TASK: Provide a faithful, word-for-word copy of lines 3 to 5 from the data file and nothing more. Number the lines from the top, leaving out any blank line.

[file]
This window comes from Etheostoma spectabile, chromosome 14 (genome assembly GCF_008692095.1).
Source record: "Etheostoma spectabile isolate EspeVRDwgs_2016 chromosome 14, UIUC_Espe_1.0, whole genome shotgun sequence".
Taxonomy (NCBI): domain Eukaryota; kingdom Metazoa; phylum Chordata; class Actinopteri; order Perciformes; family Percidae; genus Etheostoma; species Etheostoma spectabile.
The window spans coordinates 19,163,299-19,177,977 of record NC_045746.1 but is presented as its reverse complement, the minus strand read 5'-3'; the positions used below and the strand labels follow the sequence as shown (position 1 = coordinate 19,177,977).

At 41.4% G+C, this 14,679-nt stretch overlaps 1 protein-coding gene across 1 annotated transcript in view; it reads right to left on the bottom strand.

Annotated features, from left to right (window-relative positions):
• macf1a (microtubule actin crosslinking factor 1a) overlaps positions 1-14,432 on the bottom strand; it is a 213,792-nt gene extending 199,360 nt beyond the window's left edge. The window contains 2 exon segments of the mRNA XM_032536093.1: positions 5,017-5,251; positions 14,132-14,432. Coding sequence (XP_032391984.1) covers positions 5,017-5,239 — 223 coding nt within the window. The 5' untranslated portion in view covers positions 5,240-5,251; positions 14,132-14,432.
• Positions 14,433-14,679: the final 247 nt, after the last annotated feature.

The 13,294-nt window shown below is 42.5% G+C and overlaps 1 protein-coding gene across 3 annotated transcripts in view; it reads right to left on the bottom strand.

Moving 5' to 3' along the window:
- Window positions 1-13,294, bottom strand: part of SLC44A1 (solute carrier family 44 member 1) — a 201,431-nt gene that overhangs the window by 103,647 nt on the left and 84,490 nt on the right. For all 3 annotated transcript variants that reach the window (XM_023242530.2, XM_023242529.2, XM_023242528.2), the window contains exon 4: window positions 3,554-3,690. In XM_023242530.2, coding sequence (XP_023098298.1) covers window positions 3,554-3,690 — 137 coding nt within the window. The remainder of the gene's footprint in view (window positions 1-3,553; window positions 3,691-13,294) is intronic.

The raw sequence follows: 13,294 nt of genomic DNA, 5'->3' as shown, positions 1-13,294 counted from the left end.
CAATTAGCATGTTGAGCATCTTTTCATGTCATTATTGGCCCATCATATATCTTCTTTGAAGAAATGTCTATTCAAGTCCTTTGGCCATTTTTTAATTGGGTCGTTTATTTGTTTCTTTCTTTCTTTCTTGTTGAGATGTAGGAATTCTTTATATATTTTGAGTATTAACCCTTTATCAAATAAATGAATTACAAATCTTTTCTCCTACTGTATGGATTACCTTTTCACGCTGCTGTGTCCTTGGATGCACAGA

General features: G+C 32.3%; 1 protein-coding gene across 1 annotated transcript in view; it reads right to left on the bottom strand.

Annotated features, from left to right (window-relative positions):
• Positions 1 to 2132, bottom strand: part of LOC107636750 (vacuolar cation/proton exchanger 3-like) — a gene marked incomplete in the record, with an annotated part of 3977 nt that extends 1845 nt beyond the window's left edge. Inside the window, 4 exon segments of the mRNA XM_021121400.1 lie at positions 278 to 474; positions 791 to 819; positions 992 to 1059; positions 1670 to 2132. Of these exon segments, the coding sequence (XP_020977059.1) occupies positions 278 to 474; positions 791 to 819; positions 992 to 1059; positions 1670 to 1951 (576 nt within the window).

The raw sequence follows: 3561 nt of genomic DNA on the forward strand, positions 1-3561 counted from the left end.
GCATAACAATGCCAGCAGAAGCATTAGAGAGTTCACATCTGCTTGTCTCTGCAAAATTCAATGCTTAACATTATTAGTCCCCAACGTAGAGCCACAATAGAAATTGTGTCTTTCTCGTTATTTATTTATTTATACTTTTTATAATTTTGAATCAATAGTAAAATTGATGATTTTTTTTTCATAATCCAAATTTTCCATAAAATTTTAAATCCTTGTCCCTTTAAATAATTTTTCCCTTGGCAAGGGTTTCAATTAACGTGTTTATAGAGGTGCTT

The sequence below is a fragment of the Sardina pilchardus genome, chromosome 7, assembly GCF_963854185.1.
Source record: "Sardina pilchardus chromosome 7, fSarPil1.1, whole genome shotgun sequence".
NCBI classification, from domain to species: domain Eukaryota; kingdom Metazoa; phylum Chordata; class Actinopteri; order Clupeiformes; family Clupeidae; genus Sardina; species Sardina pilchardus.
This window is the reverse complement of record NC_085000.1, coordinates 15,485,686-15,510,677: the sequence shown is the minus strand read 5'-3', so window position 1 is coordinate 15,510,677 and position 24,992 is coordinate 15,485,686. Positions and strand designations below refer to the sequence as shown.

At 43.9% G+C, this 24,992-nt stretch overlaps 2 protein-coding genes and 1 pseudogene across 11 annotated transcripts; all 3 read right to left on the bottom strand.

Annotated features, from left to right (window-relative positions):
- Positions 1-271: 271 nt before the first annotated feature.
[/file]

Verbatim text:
Taxonomy (NCBI): domain Eukaryota; kingdom Metazoa; phylum Chordata; class Actinopteri; order Perciformes; family Percidae; genus Etheostoma; species Etheostoma spectabile.
The window spans coordinates 19,163,299-19,177,977 of record NC_045746.1 but is presented as its reverse complement, the minus strand read 5'-3'; the positions used below and the strand labels follow the sequence as shown (position 1 = coordinate 19,177,977).

At 41.4% G+C, this 14,679-nt stretch overlaps 1 protein-coding gene across 1 annotated transcript in view; it reads right to left on the bottom strand.